Science & Astronomy

Virgo Constellation: Facts about the Virgin

Learn how to spot the constellation Virgo in the night sky. Original Image
Credit: Starry Night Software

Virgo is a congested constellation with dozens of known exoplanets and at least a dozen Messier objects. It is the largest constellation of the Zodiac and the second-largest constellation overall, behind Hydra.

Locating Virgo

Virgo covers 1,294 square degrees. Most of the constellation's stars are dim, but Virgo's bright blue-white star, Spica, is fairly easy to locate. Stargazers can use the Big Dipper as a guide. Follow the curve of the handle down to the southeast until you come to the bright star Arcturus, in the Boötes constellation. Continue the arc to the next bright star, which is Spica. There's even a mnemonic phrase to help you remember: "Follow the arc to Arcturus, then speed on to Spica."

Tied to fertility and agriculture, Virgo appears to stargazers in the Northern Hemisphere during the spring and summer months and to those in the Southern Hemisphere in autumn and winter.

Stars, exoplanets and deep-sky objects

Spica, also known as Alpha Virginis, is the brightest star in the constellation. Spica ranks as the 16th brightest star in the night sky and can be regarded as a nearly perfect example of a star of the first magnitude. It is a blue giant about 260 light-years from Earth. The star is about twice as big as the sun and its luminosity is 2,300 times that of the sun. It is known as the "ear of wheat" being held by Virgo.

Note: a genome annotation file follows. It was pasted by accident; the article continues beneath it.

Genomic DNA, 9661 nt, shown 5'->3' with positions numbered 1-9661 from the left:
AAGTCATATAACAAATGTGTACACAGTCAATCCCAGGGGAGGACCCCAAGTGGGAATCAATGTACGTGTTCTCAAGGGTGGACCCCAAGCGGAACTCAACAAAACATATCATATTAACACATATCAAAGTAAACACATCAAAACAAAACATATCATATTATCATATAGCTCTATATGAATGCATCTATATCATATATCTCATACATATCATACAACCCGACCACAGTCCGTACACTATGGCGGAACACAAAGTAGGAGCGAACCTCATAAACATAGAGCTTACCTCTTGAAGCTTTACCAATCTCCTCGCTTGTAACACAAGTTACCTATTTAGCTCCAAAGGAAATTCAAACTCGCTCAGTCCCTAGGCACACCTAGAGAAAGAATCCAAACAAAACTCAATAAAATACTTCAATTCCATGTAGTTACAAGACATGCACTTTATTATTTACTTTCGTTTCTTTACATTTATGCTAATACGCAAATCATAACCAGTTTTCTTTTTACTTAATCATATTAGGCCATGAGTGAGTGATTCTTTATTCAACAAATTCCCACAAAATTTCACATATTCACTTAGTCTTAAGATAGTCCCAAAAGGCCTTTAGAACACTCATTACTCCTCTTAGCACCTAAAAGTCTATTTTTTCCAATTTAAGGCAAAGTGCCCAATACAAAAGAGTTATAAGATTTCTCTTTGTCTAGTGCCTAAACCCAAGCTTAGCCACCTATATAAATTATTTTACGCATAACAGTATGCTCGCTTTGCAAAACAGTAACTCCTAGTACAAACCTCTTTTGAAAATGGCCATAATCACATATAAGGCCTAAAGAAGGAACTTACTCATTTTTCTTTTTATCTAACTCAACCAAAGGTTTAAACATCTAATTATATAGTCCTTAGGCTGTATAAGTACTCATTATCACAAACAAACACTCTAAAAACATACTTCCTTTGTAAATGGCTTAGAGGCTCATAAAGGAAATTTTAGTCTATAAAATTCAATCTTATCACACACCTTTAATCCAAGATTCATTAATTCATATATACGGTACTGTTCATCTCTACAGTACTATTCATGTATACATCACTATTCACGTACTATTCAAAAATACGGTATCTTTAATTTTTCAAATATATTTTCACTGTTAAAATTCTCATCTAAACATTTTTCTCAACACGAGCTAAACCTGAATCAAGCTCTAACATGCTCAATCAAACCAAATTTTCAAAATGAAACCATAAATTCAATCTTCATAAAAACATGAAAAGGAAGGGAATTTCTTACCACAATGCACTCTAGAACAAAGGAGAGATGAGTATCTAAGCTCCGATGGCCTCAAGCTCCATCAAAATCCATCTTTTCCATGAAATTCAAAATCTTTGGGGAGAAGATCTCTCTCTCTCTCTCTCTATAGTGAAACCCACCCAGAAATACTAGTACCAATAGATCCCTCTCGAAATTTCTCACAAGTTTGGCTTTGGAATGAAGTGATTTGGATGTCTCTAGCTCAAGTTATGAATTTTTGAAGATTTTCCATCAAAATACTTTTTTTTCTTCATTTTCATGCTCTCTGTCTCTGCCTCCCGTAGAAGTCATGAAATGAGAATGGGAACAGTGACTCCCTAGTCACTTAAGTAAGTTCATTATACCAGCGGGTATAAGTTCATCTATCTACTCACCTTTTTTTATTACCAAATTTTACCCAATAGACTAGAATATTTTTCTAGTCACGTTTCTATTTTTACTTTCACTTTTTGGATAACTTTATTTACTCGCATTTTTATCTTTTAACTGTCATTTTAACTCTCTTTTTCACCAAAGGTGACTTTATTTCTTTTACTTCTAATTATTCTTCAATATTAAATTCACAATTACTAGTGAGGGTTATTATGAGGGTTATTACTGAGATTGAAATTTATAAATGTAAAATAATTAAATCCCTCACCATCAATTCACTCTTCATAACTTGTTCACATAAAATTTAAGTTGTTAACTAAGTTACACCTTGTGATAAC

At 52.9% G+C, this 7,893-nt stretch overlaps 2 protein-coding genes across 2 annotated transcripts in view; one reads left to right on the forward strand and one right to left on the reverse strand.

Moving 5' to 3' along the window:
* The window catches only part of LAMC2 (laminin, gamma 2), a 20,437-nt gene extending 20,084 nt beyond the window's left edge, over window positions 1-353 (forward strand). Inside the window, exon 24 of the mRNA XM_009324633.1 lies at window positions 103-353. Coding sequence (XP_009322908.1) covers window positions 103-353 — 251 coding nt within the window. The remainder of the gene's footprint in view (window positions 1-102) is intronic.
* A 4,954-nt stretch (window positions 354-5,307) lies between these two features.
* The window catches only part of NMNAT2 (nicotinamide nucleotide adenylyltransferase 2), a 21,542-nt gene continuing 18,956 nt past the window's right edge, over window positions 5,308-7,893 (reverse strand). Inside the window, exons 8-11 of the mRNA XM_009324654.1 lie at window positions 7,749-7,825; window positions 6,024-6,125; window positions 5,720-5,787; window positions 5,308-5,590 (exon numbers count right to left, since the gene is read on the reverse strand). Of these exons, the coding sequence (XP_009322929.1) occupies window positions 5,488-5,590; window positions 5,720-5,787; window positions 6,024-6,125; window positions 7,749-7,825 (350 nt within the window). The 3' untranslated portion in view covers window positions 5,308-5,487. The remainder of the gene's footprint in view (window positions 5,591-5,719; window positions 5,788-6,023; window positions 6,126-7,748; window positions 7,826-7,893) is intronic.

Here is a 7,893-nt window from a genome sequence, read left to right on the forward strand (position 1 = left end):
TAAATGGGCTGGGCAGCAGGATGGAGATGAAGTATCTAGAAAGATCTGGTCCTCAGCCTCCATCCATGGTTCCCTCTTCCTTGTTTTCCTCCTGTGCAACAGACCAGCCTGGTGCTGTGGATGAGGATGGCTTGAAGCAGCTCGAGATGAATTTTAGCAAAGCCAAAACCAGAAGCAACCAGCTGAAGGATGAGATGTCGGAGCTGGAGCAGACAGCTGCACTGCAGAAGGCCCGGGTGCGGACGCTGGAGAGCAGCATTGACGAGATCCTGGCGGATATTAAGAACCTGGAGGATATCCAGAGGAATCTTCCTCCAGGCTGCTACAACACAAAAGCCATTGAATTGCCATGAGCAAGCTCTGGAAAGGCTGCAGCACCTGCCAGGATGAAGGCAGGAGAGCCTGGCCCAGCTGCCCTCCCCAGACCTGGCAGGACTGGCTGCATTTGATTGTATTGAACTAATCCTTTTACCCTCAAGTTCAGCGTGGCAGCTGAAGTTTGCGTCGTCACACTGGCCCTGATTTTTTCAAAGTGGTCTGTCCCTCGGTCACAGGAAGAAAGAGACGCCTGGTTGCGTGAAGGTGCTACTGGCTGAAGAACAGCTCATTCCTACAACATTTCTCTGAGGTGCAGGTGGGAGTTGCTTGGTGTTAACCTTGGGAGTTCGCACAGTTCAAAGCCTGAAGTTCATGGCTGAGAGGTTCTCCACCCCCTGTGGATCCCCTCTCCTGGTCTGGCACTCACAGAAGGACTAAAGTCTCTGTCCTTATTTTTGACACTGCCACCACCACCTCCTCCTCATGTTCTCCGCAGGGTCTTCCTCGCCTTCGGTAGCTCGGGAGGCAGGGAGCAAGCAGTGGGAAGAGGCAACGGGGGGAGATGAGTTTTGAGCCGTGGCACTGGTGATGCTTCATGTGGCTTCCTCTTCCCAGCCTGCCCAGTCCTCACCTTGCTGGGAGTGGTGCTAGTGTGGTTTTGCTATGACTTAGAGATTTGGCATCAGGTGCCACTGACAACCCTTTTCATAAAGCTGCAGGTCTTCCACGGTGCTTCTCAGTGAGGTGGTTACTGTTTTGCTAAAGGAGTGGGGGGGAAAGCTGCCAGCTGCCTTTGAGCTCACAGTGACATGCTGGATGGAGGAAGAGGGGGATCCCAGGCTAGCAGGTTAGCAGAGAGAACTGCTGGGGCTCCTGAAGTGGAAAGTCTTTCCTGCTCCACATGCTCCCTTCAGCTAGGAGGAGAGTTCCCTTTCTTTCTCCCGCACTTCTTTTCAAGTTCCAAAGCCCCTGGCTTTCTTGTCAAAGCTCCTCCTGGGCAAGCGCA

The second brightest star is Gamma Virginis, also known as Porrima and Arich, is a binary star. The third-brightest star, Epsilon Virginis, is a yellow giant that is also known as Vindemiatrix, or the Grape Gatherer.

Zeta Virginis, or Heze, is a white dwarf notable for its exceptionally short rotation period of less than 0.5 days.

The Virgo Galaxy Cluster contains 11 deep space objects catalogued by Charles Messier, more than any constellation except Sagittarius, which has 15. [Video: Galactic Eyes Peer Out Through Virgo]

Notable exoplanets in Virgo include:

Mythology

Virgo is typically linked to Dike, the Greek goddess of justice, and Persephone, the daughter of Demeter, the harvest goddess. According to Greek mythology, the earth experienced eternal spring until the god of the underworld abducted the spring maiden Persephone.

In astrology, which is not a science, Virgo is the fifth sign in the Zodiac and represents those born between Aug. 23 and Sept. 22.

Additional reporting by Elizabeth Howell, Space.com Contributor

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Author Bio


Kim Ann Zimmermann,

Kim Ann Zimmermann is a contributor to Space.com. She holds a bachelor’s degree in communications from Glassboro State College.